Articles Tagged: cooking with gin

Cocktails

Cooking in the Kitchen with Gin – Gin Whipped Cream

Heaven.

Gin Whipped Cream – So much more than you’d think.

After making the Gin Vanilla, it occurred to me that I could use this mixture in place of regular vanilla…for anything! Cookies, pancakes, sauces, ice cream, etc. And then, couldn’t I use just regular gin in place of vanilla?

Enter the Gin Whipped Cream. This is really lovely and different from the Cool Whip you buy from the freezer and spoon into your mouth on a hot August Sunday. (Ahem.) It’s rich, creamy, and scented with the notes of the gin. There’s no cooking, so much of the flavor and nose is preserved in sugary-cream form.

This is a rather simple recipe:

12 oz heavy whipping cream

4 Tbls Sugar

1/2 oz Gin, or Gin Vanilla

Whip all of this together with a mixer in a metal bowl, until soft peaks form.

Voila. It’s good with everything – berries, ice cream, itself.

Heaven.

Now, the real challenge here is combining this into a cocktail. A Gin Vanilla jam drink with Gin Jam topped with Gin Whipped Cream? A knitted hat to the first person that makes this. ;P

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Cocktails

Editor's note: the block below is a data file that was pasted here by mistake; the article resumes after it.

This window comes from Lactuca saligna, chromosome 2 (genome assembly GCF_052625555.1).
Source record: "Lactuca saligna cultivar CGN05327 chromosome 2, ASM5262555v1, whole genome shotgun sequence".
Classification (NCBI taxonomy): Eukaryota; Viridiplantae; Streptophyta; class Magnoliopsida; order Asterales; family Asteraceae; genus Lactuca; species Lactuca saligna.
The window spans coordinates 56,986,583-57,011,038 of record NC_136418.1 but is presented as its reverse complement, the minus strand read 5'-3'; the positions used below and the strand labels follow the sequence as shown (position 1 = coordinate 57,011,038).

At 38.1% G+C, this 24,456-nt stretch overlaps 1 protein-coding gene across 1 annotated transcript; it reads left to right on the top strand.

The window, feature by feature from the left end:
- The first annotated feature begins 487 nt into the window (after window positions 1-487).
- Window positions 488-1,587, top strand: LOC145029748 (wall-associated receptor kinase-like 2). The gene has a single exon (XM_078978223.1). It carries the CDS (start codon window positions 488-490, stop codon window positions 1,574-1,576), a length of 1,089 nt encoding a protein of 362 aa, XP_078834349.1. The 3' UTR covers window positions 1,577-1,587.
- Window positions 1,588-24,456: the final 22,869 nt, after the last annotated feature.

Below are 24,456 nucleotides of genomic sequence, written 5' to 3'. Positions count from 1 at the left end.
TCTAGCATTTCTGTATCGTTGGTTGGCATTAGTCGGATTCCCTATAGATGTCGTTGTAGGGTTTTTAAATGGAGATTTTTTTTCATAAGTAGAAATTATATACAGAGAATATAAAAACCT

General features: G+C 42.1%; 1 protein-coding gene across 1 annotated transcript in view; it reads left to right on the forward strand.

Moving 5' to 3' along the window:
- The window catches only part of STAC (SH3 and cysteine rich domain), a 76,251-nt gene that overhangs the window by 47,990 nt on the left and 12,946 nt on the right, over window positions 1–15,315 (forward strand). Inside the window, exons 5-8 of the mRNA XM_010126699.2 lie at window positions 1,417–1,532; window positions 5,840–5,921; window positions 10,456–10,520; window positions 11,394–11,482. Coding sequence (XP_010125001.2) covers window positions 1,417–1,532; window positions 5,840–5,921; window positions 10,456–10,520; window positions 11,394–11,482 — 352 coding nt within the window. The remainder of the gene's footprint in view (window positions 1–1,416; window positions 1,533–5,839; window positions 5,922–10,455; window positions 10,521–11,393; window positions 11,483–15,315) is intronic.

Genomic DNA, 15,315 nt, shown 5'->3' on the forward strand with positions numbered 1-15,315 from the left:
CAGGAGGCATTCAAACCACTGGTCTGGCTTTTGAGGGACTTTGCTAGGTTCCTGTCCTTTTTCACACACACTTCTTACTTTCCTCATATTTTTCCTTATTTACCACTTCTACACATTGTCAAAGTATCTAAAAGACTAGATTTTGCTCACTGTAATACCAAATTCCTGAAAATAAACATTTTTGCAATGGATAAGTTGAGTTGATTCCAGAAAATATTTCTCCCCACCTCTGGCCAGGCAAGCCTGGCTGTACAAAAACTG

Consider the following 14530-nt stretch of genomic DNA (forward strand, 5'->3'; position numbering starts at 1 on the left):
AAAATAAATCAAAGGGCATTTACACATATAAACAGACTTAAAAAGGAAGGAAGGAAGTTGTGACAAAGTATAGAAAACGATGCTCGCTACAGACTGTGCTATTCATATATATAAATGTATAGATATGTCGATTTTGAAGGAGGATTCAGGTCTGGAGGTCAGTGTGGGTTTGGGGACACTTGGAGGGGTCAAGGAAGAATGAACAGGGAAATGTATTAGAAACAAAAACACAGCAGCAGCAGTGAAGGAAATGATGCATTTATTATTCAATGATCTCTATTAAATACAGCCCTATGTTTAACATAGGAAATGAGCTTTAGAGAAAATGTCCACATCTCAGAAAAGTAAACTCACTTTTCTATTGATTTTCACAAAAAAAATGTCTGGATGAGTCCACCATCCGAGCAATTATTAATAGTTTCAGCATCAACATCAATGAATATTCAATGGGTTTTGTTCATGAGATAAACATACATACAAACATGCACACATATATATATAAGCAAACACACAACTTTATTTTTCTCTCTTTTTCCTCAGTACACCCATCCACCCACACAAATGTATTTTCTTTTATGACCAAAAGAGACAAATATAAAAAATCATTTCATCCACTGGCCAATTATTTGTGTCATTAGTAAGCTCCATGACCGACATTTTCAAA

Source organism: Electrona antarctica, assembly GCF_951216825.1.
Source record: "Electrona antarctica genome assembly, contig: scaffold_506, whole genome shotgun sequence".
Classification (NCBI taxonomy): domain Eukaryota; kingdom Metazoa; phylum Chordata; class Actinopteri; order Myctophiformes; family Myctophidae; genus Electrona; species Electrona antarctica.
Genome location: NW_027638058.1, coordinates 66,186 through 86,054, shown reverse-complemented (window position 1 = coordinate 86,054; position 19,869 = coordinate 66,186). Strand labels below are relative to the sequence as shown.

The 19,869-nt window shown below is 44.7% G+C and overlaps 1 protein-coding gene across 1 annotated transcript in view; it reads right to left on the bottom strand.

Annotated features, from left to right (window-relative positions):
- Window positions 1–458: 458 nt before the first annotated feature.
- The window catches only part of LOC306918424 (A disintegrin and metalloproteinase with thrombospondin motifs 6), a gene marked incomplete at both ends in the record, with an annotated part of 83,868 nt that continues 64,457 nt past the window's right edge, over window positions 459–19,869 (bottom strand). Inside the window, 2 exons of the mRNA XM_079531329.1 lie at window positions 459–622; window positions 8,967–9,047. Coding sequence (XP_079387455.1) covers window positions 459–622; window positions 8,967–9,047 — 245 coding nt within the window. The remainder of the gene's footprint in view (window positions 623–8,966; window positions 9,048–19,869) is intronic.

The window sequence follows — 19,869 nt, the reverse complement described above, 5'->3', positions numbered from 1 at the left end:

Cooking with Gin: Gin in Horchata

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That’s right – we’re putting gin into drinks that are historically non-alcoholic. That’s just what we do here in Gin-Central.

Struck by the tastiness of Gin infused Vanilla, and presented with a whole takeout tin of leftover rice, Horchata happened! How did it happen, you ask?

Well, like this:

Gin Horchata

This is based on the Mexican horchata – rice, milk, vanilla, cinnamon and copious amounts of sugar. I’ve altered it a bit because I was too impatient to soak the rice overnight, like many recipes I saw.

Ingredients:

1 cup Leftover rice – and I mean leftover. If you cook up a fresh batch, let it sit in the fridge for a few hours.

1 cup Rice Milk – optional. You can also use water.

4 cups Milk

1/2 cup sugar, or, to taste

Dose of Gin Vanilla, or just plain gin. Or, just vanilla, but c’mon.

Liberal amount of cinnamon

Hand Blender, or regular blender if you must

Pan that you can cook in, and ideally put in the fridge

Ladel

Serving cups

Ice

Method to the Madness:

Put most of the rice in a pan on the oven.

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Cooking with Gin – Gin Salt

Tasty, I promise.

Tasty, I promise.

I guess you’re not really cooking with the gin, but this gin salt will certainly make your dishes more delicious, your pets better behaved and your life, generally, much better.

More realistically, I guess, this salt would make a killer addition to a gin-margarita. Really love gin? Find a way to take the gin jam recipe from earlier, put it in a gin cocktail with the gin infused salt. Triple gin action.

 

 

Ingredients:

A lot of salt. Like a canister. 3 cups maybe? The salary of a Roman solider for a week.

At least a cup of gin

Juniper berries, if you’re feeling adventurous or just can’t get enough of that fresh pine flavor.